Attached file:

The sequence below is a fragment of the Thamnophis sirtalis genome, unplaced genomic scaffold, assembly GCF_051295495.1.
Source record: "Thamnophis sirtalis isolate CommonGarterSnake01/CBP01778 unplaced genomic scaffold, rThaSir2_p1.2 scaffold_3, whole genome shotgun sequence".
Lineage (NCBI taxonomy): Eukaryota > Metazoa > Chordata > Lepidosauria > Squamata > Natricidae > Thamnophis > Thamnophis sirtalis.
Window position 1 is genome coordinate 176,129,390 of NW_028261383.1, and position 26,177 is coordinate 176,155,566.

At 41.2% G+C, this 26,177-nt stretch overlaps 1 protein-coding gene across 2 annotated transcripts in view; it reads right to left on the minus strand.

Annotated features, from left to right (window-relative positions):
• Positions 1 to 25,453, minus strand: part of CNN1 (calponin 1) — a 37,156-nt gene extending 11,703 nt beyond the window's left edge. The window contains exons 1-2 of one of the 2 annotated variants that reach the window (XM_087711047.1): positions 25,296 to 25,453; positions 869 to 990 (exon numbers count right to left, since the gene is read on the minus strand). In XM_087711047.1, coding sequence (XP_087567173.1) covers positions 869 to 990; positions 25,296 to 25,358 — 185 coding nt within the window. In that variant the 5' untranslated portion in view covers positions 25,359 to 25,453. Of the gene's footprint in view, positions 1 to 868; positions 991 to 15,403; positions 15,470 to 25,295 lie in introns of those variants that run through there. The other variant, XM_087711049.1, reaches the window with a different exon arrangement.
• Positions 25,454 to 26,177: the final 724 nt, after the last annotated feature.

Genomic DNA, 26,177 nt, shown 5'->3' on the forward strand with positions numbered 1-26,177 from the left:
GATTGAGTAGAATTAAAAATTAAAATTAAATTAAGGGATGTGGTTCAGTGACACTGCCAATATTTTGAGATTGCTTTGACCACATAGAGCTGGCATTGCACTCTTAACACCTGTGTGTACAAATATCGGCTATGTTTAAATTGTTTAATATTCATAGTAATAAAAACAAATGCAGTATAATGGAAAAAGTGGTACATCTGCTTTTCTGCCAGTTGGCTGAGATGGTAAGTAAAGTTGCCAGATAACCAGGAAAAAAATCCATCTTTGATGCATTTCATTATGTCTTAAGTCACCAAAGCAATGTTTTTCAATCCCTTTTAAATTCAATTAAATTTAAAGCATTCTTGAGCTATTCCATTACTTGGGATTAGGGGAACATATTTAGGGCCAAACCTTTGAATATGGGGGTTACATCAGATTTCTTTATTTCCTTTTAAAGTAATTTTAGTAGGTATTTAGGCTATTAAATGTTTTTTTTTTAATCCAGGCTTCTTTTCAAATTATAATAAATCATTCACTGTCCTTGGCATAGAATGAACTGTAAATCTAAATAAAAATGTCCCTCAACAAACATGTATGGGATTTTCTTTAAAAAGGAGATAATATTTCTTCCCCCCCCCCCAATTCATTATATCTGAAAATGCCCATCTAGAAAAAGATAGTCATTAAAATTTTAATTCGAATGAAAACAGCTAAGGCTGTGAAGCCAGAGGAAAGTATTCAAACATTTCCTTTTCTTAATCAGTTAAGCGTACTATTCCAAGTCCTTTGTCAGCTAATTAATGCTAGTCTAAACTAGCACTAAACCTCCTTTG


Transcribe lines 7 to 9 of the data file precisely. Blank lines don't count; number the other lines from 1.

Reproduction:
• Positions 1 to 25,453, minus strand: part of CNN1 (calponin 1) — a 37,156-nt gene extending 11,703 nt beyond the window's left edge. The window contains exons 1-2 of one of the 2 annotated variants that reach the window (XM_087711047.1): positions 25,296 to 25,453; positions 869 to 990 (exon numbers count right to left, since the gene is read on the minus strand). In XM_087711047.1, coding sequence (XP_087567173.1) covers positions 869 to 990; positions 25,296 to 25,358 — 185 coding nt within the window. In that variant the 5' untranslated portion in view covers positions 25,359 to 25,453. Of the gene's footprint in view, positions 1 to 868; positions 991 to 15,403; positions 15,470 to 25,295 lie in introns of those variants that run through there. The other variant, XM_087711049.1, reaches the window with a different exon arrangement.
• Positions 25,454 to 26,177: the final 724 nt, after the last annotated feature.

Genomic DNA, 26,177 nt, shown 5'->3' on the forward strand with positions numbered 1-26,177 from the left: